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Sunday, December 5, 2010

Derek Jeter re-signs with Yankees: Who won?

It figures. After writing on pretty much every aspect of the Derek Jeter contract saga, I was busy all day yesterday with my brother visiting from Portland, Oregon, so I didn't get to write about the contract deal finally being done. (One of the things we did yesterday was take the Yankee Stadium tour -- more on that in a future post.)

Anyhow, I think that the Yankees won the negotiations. Yes, they gave Jeter a player option for a fourth season, but they're not paying much more per year, and Jeter didn't even come close to getting the A-Rod type contract he wanted.

I wrote a piece for The Faster Times about my thoughts. Jeter did some real damage to his reputation, although that his cronies in the media will put this down the old memory hole and act like the Yankees, not him, were at fault. Mike Lupica already did as much today.

And Jeter biographer Ian O'Connor suggests that this all showed how "smart" Jeter is. O'Connor even had the nerve to write this: "The Yankees could have offered Jeter minimum wage, free parking and cab fare to and from the ballpark, and he would have found a way to accept it." Oh, please. Looks like O'Connor needs some of that reality potion. It took a month of negotiations for Jeter to accept making less than his $22.6 million 2010 salary. The idea that he would play for minimum wage is just ridiculous. But hey, O'Connor's got that Jeter biography book coming out -- you know, the one that he never discloses in his columns -- and he's got to keep on polishing that ol' Jeter image. Oy vey.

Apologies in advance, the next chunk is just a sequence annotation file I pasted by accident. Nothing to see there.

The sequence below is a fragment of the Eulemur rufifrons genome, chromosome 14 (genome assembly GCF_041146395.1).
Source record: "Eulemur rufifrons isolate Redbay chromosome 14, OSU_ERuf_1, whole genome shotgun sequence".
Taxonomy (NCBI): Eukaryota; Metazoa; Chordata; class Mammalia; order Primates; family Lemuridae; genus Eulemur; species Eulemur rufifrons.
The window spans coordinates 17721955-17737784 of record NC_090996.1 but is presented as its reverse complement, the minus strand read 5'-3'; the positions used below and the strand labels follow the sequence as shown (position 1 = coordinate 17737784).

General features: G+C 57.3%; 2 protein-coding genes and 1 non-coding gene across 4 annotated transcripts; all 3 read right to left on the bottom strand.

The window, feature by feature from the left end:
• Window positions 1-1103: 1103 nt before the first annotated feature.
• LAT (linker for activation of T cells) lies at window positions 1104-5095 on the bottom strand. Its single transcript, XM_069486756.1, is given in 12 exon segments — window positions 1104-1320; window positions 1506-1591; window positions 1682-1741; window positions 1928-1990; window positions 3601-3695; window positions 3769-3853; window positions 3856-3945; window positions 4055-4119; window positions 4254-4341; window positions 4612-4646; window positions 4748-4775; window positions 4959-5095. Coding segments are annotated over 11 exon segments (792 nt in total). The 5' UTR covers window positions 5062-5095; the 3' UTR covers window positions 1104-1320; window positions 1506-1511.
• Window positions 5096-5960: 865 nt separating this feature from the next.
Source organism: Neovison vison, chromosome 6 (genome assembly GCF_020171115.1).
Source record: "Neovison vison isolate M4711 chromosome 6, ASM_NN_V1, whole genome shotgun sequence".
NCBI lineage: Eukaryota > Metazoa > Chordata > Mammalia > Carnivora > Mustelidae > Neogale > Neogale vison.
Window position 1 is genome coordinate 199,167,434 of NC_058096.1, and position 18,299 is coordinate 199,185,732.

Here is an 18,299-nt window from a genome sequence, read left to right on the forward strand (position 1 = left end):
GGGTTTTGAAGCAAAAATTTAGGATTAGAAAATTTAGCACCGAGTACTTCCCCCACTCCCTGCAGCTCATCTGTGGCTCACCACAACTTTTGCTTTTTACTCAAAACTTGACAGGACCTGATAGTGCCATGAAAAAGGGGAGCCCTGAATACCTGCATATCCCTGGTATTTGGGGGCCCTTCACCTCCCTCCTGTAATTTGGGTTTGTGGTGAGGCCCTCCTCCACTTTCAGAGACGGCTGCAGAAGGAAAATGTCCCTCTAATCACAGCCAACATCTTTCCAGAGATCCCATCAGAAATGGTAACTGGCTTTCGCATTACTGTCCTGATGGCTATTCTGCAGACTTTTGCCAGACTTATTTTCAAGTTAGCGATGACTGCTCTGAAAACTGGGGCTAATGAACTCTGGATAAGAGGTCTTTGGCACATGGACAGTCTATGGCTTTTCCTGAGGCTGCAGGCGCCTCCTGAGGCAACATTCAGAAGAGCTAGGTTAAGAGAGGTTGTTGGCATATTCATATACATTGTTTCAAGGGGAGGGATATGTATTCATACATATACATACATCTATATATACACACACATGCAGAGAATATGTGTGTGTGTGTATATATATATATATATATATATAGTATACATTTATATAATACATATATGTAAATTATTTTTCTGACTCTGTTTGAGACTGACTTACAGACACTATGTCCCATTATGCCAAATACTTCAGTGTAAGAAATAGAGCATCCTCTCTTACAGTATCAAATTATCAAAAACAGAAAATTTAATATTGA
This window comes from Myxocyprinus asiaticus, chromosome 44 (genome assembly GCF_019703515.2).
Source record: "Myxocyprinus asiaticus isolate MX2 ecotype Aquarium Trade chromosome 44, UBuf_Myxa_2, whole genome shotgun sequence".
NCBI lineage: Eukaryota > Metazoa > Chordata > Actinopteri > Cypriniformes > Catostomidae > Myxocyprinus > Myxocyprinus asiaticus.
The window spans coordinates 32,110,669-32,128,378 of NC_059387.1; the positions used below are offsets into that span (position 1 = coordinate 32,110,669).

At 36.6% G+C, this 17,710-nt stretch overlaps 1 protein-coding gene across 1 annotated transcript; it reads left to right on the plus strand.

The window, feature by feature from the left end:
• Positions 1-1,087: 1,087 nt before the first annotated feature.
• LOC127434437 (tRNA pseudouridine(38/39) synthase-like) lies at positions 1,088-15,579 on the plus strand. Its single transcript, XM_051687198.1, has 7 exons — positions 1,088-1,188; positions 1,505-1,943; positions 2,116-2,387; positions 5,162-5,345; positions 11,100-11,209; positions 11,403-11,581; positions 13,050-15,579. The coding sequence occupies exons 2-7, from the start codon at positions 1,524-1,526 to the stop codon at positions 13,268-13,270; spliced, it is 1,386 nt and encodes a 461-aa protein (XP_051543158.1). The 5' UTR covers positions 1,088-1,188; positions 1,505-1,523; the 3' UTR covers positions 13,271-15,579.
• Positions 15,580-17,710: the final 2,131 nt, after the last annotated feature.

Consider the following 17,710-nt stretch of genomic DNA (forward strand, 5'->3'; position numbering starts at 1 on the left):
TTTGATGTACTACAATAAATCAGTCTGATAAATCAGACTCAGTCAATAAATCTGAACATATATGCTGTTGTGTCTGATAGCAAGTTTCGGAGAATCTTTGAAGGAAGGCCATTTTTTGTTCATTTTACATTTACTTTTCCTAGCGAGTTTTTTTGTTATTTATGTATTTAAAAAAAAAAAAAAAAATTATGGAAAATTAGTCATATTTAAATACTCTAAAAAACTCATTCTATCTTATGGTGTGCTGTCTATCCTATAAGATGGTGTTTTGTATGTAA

What do you think? Tell us about it!

2 comments:

paulsrandomstuff said...

I'm just glad we can stop hearing about Jeter for a while.

I find it fascinating that while Brian Cashman was spending all that time with his aging superstar's contract, the Red Sox were working on a trade for one of the better young hitters in baseball.

BrooklynGirl said...

Looks to me like Yankee management gave in to the hysterical media; the people who haven't paid to see a baseball game in years and probably will ever have to again in their lives),and upped their deal with Jeter. Why? It was fair and generous. Mo didn't have a problem resigning and he definitely had teams in line for his services. But as the first poster just said managment again overpays for it's own aging superstar, while other teams in our divsion get younger, faster and stronger.